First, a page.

Donald Trump is facing Democratic presidential candidate Joe Biden in the November election to retain his title as the President of the United States. However, he could be facing a much bigger threat. North Korea will most likely attack the U.S. presidential election in November, claim analysts after Kim Jong Un's regime explicitly threatened that possibility recently.
North Korea to Target US Presidential Elections
"North Korea will be able to test how far and to what extent it can damage the U.S. election system," Sung-Yoon Lee, the Kim Koo-Korea Foundation professor in Korean Studies at the Fletcher School of Law and Diplomacy at Tufts University, predicted. "I fully expect North Korea to test its own capabilities to see what it can get away with by hacking into the U.S. election system."
Sung-Yoon added that North Korea's cyber operations are one of the best in the world and it wouldn't come as a surprise if it decided to put it to use during the US elections in November.
Threats over US Meddling in Korean Affairs
Last week, North Korea released a statement saying that the US should not get involved in inter-Korean affairs and it would be in its best interest to stay quiet if it wants the upcoming presidential election to go smoothly. The threat came after the U.S. State Department said it was disappointed at North Korea for suspending communication hotlines with South Korea on Tuesday.
The North Korean Foreign Ministry warned the Trump administration that "the U.S. had better hold its tongue and mind its internal affairs first if it doesn't want to experience [a] horrible thing. It would be good not only for the U.S. interests but also for the easy holding of [the] upcoming presidential election."
"North Korea increases its psychological pressure, political pressure on its main adversary, the United States. So, the latest veiled, thinly veiled threat from the North Korean foreign ministry about meddling in the upcoming U.S. elections... is all part of the growing escalatory strategic playbook which will be punctuated by a more serious provocation, like an ICBM [intercontinental ballistic missile] or even nuclear test," Sung-Yoon noted.
North Korea's digital warfare front is more effective than its nuclear weapons program, as pointed out by Business Insider. Kim has been investing in an elite cyber force, which comprises about 7,000 people. The wing operates under the control of the military.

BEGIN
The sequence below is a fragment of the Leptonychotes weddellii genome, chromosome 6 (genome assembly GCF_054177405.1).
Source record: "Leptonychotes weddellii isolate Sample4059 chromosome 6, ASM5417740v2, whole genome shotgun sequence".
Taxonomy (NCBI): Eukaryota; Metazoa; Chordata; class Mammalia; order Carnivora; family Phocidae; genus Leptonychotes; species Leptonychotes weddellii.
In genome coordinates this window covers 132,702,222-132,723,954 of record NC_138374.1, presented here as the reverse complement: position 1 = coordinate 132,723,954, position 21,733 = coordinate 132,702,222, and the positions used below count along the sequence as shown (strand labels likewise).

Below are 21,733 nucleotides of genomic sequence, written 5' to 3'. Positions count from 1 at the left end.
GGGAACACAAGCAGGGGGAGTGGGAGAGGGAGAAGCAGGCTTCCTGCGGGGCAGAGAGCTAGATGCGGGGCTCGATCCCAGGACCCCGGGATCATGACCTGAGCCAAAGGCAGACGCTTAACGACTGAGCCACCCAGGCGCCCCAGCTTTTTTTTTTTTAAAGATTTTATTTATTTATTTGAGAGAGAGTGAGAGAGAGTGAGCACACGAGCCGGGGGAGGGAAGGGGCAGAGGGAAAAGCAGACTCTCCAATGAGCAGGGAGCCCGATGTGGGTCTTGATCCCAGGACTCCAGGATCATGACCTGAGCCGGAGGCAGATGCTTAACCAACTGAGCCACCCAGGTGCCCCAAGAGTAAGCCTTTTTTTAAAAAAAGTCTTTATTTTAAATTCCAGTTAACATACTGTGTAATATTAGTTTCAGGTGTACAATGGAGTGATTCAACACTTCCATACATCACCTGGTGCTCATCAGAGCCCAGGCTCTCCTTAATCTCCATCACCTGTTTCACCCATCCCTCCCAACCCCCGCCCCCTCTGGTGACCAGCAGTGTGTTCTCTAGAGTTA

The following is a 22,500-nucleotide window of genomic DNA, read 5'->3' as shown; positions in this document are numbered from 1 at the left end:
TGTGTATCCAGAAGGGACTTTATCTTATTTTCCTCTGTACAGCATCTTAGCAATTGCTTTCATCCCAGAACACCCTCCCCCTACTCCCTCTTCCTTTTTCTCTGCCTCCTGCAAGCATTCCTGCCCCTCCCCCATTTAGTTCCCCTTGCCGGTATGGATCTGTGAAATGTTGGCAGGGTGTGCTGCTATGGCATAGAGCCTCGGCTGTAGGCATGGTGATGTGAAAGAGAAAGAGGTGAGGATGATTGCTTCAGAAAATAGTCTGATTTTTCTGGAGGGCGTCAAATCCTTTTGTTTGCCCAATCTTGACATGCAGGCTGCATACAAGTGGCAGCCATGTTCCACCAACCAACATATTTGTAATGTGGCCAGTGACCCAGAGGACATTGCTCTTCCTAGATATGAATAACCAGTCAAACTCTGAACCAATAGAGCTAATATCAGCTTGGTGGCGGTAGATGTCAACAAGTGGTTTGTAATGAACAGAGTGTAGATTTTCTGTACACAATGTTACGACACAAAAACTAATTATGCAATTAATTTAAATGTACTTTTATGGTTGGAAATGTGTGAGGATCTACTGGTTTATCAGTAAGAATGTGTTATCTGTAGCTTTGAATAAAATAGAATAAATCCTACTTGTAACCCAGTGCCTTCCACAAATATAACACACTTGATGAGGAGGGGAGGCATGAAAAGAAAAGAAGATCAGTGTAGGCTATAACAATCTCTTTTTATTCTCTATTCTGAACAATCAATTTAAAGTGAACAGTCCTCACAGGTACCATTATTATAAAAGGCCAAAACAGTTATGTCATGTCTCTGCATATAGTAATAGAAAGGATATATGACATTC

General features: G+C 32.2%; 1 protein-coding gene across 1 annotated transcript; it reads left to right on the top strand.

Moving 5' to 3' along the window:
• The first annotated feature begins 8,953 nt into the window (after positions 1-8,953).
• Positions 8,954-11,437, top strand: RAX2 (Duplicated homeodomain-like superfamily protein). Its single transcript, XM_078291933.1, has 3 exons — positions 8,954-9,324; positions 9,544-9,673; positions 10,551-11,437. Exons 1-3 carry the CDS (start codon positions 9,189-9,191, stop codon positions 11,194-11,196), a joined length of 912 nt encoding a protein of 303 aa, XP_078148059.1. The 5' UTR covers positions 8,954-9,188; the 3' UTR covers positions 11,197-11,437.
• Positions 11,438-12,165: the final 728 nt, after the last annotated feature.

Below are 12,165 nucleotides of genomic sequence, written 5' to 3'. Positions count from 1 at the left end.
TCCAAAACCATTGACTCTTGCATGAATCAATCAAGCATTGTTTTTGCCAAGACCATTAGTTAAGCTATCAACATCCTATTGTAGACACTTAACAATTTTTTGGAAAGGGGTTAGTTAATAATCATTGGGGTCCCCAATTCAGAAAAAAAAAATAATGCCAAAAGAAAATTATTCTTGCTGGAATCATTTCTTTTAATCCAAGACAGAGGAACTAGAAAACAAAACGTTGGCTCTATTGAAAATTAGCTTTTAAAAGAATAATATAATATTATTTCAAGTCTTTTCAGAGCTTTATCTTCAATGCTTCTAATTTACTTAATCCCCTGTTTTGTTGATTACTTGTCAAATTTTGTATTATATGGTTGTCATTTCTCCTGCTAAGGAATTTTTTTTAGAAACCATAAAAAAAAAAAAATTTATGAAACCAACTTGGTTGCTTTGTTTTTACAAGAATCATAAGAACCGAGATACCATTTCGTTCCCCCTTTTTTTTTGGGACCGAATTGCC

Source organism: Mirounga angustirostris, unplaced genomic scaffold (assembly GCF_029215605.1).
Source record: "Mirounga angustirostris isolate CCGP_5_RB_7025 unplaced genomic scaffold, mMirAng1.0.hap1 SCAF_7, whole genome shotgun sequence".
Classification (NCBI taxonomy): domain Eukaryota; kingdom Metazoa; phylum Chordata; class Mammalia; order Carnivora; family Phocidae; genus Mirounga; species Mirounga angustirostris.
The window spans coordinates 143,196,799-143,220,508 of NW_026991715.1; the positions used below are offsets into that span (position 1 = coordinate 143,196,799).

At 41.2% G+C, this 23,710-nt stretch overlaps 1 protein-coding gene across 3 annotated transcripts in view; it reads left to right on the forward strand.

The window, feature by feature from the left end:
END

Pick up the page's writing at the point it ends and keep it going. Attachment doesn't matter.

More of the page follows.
In 2014, Sony Pictures Entertainment was hacked by a group that called itself the Guardians of Peace. The hackers demanded that Sony cancel the planned release of "The Interview," a comedy about two Americans who assassinate North Korean leader Kim Jong Un. The US government said it had strong evidence that North Korea was responsible for the attack, though the North Korean regime denied it.
The bipartisan group Issue One recently published a report called "Don't Mess With US," saying foreign interference "puts our election at risk." The report referred to foreign interference as "a national emergency" and accused Congress of failing to do enough to protect the elections and has even set up a website, DontMessWithUs.org, to study foreign threats.
"North Korea most of the time is bluffing. But, in this case of, 'we are going to mess with your elections,' they can use crude instruments in cyber warfare," warned former Tennessee Rep. Zach Wamp, a Republican who's currently an Issue One Reformers Caucus co-chair. "We've got to take it seriously."
He continued: "They can do it, you know, from a closet in North Korea because of technology. So, it's almost like the box cutters used in 9/11. It's crude technology. We don't know what they're up to, but they could really mess this up again in this election cycle. So, we've got to be very aware of this threat."
Both the federal and state governments have been beefing up their protections against hacking of the election system. Still, groups like Wamp and Issue One have been urging Congress to allocate more funds to better protect the upcoming U.S. presidential elections.